Dipterus valenciennesi Ancient Lungfish Fossil Head
This prepped head is from the lungfish Dipterus (7,5 cm/2,95 inch long ). The specimen shows much of the head like the eyes, cheek plates, jaws and snout.
The rare Devonian lungfish Dipterus valenciennesi will make a great gift or a fine addition to a fossil collection. Buy this stunning Dipterus Devonian fossil fish today!
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About Dipterus valenciennesi
Dipterus valenciennesi is an early lungfish (Dipnoi), and therefore possessed the ability to respire oxygen from both water and air. The snout of Dipterus is broad and the jaws contained crushing plates, which may have been used to feed on arthropods or vegetative matter. The pectoral fins are located just behind the gill cover, while all other fins are situated at the back quarter of the body. Their paired fins are leaf-shaped with long lobes.
Age and Distribution
Dipterus is from the Middle Devonian of Scotland, living approximately 385 million years ago. At the time this area of Scotland was part of the Orcadian Basin, which was a huge complex of lakes that stretched for hundreds of miles. During this period plants started to rapidly colonize the land and fishes dominated nearly every niche of seas and lakes, hence why this period is also known as the “Age of Fishes”. Dipterus co-inhabited the lake with other fishes like the acanthodians Mesacanthus and Diplacanthus, the osteolepids Gyroptychius and Thursius, the porolepid Glyptolepis, the enigmatic Paleospondylus and the placoderms Dickosteus, Coccosteus, Pterichtyodes, Rhamphodopsis and Homostius.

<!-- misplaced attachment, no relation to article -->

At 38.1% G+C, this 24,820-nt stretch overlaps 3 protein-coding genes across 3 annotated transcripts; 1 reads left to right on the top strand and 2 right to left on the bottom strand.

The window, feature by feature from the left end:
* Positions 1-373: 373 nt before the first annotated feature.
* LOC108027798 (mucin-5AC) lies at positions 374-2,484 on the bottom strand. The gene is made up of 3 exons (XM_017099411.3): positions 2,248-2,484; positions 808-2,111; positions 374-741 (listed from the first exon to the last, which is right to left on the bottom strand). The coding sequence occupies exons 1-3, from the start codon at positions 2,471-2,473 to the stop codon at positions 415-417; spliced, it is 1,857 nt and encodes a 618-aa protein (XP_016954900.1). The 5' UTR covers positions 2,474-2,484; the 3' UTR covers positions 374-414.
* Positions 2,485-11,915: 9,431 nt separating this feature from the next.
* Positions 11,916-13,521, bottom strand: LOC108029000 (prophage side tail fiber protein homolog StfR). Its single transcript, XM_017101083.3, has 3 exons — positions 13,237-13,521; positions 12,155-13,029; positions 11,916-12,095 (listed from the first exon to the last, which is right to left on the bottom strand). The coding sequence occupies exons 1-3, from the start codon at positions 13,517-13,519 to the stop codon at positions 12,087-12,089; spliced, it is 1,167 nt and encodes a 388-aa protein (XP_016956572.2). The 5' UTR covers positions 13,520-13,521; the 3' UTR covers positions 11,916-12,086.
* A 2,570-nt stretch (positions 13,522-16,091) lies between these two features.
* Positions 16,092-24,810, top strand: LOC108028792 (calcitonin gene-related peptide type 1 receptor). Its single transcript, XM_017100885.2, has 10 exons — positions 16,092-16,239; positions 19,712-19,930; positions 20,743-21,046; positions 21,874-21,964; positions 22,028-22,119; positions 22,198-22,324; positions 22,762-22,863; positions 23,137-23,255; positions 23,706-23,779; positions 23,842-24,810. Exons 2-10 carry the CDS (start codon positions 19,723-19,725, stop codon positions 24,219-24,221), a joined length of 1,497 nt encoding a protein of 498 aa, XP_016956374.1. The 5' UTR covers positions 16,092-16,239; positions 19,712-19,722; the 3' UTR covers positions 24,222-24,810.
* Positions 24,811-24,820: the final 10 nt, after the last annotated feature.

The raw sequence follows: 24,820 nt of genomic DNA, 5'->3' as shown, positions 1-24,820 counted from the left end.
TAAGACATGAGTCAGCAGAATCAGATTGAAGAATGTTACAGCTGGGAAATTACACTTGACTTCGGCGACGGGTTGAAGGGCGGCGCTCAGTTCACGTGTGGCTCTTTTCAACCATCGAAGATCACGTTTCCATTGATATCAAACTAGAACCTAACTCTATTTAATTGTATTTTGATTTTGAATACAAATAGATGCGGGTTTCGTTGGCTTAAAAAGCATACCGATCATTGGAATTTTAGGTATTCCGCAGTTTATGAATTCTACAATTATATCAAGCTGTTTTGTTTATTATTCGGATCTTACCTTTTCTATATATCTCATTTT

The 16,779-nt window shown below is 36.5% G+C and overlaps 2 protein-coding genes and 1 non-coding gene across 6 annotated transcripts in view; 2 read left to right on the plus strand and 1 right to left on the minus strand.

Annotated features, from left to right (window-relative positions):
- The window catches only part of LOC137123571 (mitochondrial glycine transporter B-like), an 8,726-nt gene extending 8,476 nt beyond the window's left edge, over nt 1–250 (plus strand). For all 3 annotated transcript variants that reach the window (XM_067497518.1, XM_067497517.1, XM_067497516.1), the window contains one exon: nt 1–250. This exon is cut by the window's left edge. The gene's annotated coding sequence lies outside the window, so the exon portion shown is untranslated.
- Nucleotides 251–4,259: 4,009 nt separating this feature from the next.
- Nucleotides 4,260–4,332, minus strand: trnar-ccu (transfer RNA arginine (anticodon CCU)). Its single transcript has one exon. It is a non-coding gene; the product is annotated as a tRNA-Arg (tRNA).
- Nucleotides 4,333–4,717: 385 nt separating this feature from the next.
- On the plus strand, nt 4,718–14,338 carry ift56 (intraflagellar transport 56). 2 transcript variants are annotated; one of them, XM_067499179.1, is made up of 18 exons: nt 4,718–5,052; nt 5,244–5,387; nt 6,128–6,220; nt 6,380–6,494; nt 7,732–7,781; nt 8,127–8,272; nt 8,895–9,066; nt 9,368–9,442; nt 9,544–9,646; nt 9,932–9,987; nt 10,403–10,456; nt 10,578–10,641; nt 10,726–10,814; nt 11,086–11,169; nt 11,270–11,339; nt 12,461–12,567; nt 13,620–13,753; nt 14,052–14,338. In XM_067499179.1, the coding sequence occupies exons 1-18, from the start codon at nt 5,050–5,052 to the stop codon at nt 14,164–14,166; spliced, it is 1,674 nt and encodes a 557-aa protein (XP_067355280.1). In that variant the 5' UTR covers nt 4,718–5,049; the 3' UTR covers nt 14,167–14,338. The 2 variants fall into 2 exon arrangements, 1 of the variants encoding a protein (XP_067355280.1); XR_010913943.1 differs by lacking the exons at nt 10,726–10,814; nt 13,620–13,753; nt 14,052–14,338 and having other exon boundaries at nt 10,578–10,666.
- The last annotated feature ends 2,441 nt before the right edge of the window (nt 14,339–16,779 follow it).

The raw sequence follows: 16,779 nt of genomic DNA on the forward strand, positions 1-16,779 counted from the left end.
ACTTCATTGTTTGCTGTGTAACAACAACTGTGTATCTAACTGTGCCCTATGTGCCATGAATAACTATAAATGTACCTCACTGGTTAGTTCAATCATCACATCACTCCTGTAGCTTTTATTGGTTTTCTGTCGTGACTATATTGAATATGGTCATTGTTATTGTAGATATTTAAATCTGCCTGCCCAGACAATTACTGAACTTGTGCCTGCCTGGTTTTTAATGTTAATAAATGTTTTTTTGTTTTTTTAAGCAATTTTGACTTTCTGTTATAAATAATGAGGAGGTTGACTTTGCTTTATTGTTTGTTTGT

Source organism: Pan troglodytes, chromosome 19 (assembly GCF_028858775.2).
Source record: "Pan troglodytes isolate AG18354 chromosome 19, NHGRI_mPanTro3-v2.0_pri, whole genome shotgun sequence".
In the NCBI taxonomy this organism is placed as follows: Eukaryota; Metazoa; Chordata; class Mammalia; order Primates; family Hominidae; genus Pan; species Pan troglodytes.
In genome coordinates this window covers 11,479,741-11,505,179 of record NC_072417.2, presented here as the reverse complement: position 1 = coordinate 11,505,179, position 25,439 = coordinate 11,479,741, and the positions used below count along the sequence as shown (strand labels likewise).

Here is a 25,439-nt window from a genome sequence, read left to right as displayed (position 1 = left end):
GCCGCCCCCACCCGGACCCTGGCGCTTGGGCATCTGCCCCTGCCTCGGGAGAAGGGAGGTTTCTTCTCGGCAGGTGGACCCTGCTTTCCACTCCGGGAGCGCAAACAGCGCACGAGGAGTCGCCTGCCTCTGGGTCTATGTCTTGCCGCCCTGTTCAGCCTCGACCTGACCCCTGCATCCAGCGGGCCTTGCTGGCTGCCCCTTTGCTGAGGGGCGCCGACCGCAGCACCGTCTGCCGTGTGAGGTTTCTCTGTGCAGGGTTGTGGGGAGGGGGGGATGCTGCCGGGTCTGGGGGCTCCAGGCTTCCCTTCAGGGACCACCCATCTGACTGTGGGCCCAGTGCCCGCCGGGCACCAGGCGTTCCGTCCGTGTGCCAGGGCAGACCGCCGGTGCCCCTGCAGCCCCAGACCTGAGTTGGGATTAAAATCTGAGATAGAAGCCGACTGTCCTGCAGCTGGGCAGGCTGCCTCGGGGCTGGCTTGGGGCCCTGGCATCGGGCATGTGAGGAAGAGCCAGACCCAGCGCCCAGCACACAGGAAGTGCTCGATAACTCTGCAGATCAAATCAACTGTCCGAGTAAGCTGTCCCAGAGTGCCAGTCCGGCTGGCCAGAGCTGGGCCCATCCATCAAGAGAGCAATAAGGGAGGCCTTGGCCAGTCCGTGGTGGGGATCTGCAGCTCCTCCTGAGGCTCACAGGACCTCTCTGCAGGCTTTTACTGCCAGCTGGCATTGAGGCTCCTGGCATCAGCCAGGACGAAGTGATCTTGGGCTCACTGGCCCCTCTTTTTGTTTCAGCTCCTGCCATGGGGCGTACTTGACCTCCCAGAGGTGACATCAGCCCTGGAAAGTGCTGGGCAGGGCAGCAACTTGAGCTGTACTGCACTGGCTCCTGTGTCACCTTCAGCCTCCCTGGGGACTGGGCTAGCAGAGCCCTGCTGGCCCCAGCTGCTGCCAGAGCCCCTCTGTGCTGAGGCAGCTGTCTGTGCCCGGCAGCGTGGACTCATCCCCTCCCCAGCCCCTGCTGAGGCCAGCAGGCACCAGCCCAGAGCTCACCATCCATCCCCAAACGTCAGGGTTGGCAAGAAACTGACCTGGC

About the Dipnoi Dipterus valenciennesi
The earliest known Dipnoi date back from about 400 million years ago. During the Devonian the Dipnoi had dorsal, anal, and caudal fins. At the end of the Devonian these fins disappeared or merged to form one a single elongated caudal fin. This is a characteristic which all living lungfishes still have. It is believed that since the end of the Carboniferous lungfishes only inhabited freshwater. Later during the Permian they evolved the ability to aestivate, which means they can lie in a state of dormancy enclosed in the mud to survive long periods when a river or lake dries up, becoming active again when the rains arrive.
Dipterus valenciennesi belongs to the Dipnoi which is a subclass of the Sarcopterygii (lobe-finned fishes). Dipnoi comes from Ancient Greek meaning “two lungs”, referring to their abilty to breathe underwater with gills and gulp air using their swim bladder. Other Dipnoi from the Middle Devonian Scotland are Pentlandia macroptera and Pinnalongus saxoni.